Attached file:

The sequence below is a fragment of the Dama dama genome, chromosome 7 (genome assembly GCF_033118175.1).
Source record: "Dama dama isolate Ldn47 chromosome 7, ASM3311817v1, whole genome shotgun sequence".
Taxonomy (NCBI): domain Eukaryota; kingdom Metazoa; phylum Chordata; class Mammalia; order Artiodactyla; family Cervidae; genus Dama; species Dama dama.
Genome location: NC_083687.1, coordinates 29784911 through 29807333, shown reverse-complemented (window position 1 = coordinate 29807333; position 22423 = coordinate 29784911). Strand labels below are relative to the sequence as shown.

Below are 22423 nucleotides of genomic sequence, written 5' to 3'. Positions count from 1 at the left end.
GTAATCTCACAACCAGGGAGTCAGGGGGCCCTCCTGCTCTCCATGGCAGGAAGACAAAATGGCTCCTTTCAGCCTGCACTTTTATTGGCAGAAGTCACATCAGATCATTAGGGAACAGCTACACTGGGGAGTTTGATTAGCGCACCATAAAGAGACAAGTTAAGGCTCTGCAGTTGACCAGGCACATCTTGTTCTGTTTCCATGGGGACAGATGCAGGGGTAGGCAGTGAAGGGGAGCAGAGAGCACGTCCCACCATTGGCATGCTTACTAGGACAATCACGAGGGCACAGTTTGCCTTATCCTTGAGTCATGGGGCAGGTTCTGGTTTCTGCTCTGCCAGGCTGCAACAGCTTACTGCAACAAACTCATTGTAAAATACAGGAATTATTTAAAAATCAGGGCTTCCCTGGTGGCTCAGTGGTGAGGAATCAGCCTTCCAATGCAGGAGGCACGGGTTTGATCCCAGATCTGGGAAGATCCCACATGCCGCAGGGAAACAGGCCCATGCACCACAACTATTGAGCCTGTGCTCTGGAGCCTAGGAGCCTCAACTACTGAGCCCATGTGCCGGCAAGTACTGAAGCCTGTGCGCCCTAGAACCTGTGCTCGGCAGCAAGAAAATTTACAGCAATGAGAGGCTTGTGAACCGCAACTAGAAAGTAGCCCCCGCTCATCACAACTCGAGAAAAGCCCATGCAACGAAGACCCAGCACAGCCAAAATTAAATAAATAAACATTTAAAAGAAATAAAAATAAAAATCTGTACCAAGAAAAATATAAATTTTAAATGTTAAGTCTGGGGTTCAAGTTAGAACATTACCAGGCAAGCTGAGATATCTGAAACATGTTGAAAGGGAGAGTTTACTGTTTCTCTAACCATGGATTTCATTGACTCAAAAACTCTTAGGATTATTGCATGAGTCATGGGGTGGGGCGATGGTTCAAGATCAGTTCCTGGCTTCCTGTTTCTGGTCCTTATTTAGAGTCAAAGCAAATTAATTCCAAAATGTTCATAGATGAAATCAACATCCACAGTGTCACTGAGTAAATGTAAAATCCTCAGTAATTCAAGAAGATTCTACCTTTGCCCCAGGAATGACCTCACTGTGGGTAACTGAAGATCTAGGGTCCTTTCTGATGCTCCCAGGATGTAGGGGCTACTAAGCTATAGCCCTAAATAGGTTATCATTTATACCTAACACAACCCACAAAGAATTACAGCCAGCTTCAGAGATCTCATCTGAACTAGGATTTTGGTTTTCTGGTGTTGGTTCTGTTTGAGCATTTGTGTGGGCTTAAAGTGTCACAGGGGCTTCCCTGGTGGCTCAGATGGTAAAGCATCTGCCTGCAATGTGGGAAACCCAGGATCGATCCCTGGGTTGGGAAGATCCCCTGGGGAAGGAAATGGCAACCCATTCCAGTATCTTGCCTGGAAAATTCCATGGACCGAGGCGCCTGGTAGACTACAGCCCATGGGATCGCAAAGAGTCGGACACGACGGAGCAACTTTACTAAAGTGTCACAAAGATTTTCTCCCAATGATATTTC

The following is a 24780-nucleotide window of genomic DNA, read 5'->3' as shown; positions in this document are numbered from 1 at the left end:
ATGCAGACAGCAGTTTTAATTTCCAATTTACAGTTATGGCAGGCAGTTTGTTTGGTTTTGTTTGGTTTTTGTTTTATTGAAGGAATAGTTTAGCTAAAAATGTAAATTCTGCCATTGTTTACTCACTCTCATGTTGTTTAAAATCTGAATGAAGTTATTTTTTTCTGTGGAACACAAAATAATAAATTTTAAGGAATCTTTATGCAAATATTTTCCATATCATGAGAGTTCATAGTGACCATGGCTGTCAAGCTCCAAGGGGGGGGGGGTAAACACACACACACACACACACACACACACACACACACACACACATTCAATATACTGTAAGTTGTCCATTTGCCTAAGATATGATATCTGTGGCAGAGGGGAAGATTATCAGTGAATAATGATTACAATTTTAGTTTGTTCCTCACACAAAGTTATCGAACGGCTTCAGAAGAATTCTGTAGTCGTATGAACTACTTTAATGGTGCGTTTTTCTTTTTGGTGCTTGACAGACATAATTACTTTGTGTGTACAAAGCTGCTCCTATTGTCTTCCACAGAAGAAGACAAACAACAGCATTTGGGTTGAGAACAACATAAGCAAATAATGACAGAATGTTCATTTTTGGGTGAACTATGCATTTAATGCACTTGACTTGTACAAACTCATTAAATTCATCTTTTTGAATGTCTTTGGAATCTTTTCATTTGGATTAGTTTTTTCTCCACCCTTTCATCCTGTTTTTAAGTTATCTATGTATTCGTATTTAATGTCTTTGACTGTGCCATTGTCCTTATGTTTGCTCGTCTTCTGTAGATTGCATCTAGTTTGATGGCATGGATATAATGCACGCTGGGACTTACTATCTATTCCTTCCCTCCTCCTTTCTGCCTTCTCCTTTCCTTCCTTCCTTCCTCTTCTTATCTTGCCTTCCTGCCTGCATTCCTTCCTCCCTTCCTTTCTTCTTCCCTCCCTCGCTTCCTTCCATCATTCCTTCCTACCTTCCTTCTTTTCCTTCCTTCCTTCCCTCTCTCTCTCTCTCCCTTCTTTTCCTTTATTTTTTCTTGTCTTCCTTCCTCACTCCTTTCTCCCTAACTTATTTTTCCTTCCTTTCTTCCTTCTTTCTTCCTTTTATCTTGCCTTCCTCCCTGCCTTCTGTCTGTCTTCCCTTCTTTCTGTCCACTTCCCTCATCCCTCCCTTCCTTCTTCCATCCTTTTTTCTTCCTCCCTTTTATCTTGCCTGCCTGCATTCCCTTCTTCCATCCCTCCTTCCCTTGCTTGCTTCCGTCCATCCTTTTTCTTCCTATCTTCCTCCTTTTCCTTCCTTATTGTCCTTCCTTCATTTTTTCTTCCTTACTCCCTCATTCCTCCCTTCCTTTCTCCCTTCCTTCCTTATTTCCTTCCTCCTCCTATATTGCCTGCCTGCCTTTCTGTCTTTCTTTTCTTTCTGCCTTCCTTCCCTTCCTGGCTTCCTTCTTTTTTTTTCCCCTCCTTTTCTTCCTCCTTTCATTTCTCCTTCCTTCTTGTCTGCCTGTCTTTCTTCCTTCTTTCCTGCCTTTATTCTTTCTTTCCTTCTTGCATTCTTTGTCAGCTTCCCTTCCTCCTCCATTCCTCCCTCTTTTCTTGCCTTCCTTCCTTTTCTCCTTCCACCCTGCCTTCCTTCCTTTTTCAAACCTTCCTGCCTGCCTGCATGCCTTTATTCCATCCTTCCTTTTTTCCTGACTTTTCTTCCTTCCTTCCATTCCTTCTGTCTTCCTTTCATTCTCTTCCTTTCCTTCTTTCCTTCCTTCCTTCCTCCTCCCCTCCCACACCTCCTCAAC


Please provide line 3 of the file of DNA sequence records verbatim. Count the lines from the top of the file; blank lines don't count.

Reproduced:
Taxonomy (NCBI): domain Eukaryota; kingdom Metazoa; phylum Chordata; class Mammalia; order Artiodactyla; family Cervidae; genus Dama; species Dama dama.